I never really liked red roses.
They always seemed cliché. And they definitely didn’t signify love for me. Which is why it came as a surprise this year when I selected red roses in a sea of colors to purchase for myself two days before Valentine’s Day.
I remember the pseudonym my prior therapist gave me, the one who wrote a case study on me—Rose. She stated how beautiful I was inside and how I had all these thorns on the outside to protect me. Thorns that were causing me pain, thorns that were causing others pain. I vividly remember her smile, genuine compassion through her eyes, and the joy when revealing this name to me. She said she saw me as a rose that was budding, that I was beautiful, that my heart was beautiful.
I remember a parting gift from a different therapist—a rose quartz crystal. It came with a small piece of paper explaining the crystal’s properties. It symbolized self-love and calling in love.
I remember my mom’s perfume—rose. I remember despising the smell. I remember a visceral reaction, the nausea, and the headache every time I entered her car and it embodied my senses. I grew to hate the smell of roses.
My relationship with my mother was tumultuous, anger-fueled, and at times chaotic. It felt like there were infinite walls between the love my heart sought and the love her heart desperately wanted to give. That very smell at any candle shop, perfume shop, or on any person I came in contact with, was enough to send me into a tailspin of re-traumatizing myself. Every. Single. Time.
And when I would go home to visit, despite years of therapy with my mother actively doing the work to improve our relationship, too, that smell still brought me back, haunted me, corroded any feeling of healing within me or between us.
Until one day it didn’t. Healing works that way. The work is long and slow and one day you notice a shift. This shift didn’t take place overnight, but in one moment you can stop and stare in awe at how far you’ve come. An old trigger presents itself and you watch yourself unfold with different reactions. It’s a beautiful thing.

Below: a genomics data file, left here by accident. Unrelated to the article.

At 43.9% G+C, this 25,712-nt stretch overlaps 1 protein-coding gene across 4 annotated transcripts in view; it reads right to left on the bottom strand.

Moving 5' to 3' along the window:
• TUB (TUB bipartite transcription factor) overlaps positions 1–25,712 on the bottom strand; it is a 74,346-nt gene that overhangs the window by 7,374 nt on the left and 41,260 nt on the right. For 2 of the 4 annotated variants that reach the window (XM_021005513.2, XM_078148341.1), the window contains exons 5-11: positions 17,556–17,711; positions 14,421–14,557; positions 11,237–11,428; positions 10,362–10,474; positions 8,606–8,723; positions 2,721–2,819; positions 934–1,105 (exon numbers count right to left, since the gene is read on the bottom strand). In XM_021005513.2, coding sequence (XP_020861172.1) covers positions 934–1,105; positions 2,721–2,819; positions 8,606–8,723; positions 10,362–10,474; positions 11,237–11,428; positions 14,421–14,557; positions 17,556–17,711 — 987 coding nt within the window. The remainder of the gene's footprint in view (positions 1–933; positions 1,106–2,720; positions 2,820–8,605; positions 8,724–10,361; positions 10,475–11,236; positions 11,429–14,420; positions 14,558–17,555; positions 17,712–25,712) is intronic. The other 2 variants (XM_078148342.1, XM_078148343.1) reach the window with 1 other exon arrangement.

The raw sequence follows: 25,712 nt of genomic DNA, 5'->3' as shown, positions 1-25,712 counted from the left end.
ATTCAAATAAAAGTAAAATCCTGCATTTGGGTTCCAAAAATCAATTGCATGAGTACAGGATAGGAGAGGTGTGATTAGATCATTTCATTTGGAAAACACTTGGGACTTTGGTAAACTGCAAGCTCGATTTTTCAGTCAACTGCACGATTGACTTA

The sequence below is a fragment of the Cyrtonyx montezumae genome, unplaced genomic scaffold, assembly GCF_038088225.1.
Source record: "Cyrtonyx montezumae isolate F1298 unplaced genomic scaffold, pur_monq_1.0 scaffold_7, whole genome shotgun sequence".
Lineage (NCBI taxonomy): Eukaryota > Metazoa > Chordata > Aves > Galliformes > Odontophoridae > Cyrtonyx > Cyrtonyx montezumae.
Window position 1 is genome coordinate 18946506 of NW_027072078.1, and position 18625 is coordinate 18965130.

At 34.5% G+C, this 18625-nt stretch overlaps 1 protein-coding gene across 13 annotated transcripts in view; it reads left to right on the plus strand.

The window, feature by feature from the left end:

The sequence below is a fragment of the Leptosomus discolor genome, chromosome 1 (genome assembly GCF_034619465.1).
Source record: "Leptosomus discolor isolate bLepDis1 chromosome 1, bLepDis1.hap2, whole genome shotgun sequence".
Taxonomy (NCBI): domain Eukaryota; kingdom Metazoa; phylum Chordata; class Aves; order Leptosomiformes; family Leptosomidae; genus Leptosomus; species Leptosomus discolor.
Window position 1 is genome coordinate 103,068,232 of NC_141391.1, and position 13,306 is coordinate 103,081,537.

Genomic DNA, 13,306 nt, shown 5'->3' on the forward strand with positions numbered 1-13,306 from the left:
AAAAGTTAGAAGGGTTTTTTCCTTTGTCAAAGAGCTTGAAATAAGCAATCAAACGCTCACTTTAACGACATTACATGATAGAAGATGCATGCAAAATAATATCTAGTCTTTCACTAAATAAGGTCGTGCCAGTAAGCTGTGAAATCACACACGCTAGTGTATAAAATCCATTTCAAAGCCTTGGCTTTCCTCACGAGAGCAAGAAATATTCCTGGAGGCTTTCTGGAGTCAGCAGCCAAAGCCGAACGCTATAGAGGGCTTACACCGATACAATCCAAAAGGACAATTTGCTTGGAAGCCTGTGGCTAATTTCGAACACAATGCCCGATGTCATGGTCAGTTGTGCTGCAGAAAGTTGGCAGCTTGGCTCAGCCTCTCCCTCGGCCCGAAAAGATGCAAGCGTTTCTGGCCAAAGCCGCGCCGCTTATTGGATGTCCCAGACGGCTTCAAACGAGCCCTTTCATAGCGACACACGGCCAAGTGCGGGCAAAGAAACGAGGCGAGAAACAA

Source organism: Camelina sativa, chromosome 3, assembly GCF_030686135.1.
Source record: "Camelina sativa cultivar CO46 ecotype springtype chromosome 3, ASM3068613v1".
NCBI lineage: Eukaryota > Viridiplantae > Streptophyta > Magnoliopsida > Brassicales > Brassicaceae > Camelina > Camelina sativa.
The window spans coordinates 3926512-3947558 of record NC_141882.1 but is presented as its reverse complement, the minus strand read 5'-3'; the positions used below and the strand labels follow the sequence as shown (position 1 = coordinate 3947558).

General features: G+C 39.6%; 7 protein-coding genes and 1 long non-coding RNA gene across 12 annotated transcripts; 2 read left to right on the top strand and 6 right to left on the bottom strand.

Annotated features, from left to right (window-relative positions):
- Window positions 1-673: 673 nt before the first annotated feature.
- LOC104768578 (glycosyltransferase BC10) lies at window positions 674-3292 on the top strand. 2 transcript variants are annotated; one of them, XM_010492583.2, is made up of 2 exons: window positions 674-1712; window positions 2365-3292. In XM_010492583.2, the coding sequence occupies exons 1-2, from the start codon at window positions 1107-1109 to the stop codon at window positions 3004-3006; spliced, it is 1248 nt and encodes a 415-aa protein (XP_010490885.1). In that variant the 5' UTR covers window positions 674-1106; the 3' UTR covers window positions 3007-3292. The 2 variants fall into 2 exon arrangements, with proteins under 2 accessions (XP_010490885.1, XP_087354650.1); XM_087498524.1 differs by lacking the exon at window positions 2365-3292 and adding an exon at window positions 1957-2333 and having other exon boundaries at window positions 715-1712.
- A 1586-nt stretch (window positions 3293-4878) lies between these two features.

For me, the trigger would have been anything rose. And awareness of my shift occurred Christmas morning when I smiled while watching my mom beam from ear-to-ear after opening a gift from my stepfather—her favorite rose perfume. I told a story of how she had bought out the store two decades ago when she found out the perfume was going out of stock. I remembered my dad, who passed away while I was a kid, I remember he loved the way she smelled.
I remember finally becoming in touch with true intimacy, with my sensuality, hell even writing an article on Elephant Journal about it, all starting with a blindfold and a single red rose that I moved and danced along my skin. I remember the fake red roses that I felt drawn to tie around my fingers during a burlesque class last week, again becoming in touch with my true self, my sensuality, my intimacy, my own love.
Tonight, I found myself in a bathtub filled with rose petals, the very ones I bought before Valentine’s Day. I placed a few drops of rose oil in my palms, turned on a guided meditation, breathed in the scent, and closed my eyes with an eye mask on. At the edge of my feet to the left was the same rose quartz I was gifted years prior.